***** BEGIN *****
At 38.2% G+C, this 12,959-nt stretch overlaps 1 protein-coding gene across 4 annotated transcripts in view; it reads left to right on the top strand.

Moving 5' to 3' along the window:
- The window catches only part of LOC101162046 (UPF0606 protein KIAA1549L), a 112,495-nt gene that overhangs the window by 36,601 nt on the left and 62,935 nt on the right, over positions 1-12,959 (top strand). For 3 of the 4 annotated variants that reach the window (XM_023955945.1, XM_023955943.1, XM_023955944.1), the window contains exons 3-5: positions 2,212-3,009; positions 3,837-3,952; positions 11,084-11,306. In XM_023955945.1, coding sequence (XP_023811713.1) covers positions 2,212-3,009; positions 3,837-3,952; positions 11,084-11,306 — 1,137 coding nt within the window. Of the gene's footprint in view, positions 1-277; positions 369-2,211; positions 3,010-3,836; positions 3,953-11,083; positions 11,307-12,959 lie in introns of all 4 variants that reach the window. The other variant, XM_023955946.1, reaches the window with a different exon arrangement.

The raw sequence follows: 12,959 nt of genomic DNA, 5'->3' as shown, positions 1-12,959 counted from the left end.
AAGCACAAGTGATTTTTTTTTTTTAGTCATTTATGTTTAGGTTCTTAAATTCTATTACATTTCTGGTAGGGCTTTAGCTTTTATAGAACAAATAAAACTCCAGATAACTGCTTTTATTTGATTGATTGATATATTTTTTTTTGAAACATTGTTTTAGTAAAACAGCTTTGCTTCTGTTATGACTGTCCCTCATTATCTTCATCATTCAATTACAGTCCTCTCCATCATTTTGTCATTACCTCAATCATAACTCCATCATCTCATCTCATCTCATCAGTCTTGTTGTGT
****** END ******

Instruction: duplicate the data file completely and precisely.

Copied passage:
At 38.2% G+C, this 12,959-nt stretch overlaps 1 protein-coding gene across 4 annotated transcripts in view; it reads left to right on the top strand.

Moving 5' to 3' along the window:
- The window catches only part of LOC101162046 (UPF0606 protein KIAA1549L), a 112,495-nt gene that overhangs the window by 36,601 nt on the left and 62,935 nt on the right, over positions 1-12,959 (top strand). For 3 of the 4 annotated variants that reach the window (XM_023955945.1, XM_023955943.1, XM_023955944.1), the window contains exons 3-5: positions 2,212-3,009; positions 3,837-3,952; positions 11,084-11,306. In XM_023955945.1, coding sequence (XP_023811713.1) covers positions 2,212-3,009; positions 3,837-3,952; positions 11,084-11,306 — 1,137 coding nt within the window. Of the gene's footprint in view, positions 1-277; positions 369-2,211; positions 3,010-3,836; positions 3,953-11,083; positions 11,307-12,959 lie in introns of all 4 variants that reach the window. The other variant, XM_023955946.1, reaches the window with a different exon arrangement.

The raw sequence follows: 12,959 nt of genomic DNA, 5'->3' as shown, positions 1-12,959 counted from the left end.
AAGCACAAGTGATTTTTTTTTTTTAGTCATTTATGTTTAGGTTCTTAAATTCTATTACATTTCTGGTAGGGCTTTAGCTTTTATAGAACAAATAAAACTCCAGATAACTGCTTTTATTTGATTGATTGATATATTTTTTTTTGAAACATTGTTTTAGTAAAACAGCTTTGCTTCTGTTATGACTGTCCCTCATTATCTTCATCATTCAATTACAGTCCTCTCCATCATTTTGTCATTACCTCAATCATAACTCCATCATCTCATCTCATCTCATCAGTCTTGTTGTGT